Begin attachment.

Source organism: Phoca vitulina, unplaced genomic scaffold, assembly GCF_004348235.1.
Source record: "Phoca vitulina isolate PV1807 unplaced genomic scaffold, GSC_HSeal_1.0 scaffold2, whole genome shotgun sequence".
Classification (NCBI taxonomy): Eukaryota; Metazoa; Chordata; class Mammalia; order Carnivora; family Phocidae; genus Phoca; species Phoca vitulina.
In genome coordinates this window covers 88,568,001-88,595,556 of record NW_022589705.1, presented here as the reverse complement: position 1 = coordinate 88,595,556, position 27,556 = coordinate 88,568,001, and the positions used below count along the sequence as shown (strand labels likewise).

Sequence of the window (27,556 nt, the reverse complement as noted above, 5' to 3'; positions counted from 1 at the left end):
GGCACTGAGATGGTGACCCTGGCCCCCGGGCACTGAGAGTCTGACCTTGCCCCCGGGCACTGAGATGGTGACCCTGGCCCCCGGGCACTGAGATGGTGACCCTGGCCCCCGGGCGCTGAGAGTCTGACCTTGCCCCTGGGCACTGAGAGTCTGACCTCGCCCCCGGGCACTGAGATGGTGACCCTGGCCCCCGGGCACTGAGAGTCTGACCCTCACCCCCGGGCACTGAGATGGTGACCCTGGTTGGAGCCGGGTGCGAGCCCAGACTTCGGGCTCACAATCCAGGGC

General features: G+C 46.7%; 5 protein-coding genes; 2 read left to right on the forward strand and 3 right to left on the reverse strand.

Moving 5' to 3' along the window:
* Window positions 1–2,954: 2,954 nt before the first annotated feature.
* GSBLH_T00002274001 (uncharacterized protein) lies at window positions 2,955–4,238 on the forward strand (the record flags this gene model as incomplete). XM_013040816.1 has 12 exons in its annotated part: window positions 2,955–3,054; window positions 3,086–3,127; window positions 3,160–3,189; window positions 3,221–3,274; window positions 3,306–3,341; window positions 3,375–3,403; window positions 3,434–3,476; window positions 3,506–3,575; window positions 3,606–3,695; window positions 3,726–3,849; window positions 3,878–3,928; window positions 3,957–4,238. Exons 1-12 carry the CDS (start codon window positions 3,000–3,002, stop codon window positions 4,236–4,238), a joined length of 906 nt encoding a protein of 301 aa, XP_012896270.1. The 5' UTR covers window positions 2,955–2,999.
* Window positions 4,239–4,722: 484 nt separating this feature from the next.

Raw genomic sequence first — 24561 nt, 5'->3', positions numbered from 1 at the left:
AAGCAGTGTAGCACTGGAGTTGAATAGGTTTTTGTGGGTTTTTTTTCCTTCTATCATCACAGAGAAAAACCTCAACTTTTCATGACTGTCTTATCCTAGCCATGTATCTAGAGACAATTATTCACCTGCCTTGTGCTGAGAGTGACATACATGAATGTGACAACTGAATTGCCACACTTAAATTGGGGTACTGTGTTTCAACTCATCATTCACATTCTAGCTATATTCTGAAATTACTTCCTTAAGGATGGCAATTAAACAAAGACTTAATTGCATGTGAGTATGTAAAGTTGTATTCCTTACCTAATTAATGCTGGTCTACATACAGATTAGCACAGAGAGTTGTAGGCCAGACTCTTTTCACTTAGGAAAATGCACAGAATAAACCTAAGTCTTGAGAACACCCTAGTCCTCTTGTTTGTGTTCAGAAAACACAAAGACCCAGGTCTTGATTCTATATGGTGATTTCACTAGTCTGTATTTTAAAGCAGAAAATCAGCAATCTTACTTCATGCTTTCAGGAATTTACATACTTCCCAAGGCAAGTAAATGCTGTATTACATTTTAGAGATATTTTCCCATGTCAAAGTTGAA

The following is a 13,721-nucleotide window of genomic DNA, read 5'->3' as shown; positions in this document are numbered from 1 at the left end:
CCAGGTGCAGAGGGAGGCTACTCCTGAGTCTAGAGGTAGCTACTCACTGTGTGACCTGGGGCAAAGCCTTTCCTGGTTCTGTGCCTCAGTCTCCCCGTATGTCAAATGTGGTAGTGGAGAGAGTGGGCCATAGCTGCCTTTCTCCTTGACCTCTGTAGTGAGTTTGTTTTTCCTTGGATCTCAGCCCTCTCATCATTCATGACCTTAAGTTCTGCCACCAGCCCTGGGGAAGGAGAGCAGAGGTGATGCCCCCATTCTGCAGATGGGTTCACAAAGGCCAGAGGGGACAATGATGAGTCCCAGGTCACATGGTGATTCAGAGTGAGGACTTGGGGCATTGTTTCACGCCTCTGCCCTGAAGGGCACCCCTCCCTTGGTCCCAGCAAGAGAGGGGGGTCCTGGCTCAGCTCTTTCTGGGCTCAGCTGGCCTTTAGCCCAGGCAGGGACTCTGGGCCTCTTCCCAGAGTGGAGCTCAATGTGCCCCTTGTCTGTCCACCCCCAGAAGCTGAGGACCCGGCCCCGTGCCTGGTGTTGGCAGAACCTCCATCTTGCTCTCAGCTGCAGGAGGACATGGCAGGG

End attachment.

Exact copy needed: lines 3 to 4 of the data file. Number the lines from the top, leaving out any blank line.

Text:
Classification (NCBI taxonomy): Eukaryota; Metazoa; Chordata; class Mammalia; order Carnivora; family Phocidae; genus Phoca; species Phoca vitulina.
In genome coordinates this window covers 88,568,001-88,595,556 of record NW_022589705.1, presented here as the reverse complement: position 1 = coordinate 88,595,556, position 27,556 = coordinate 88,568,001, and the positions used below count along the sequence as shown (strand labels likewise).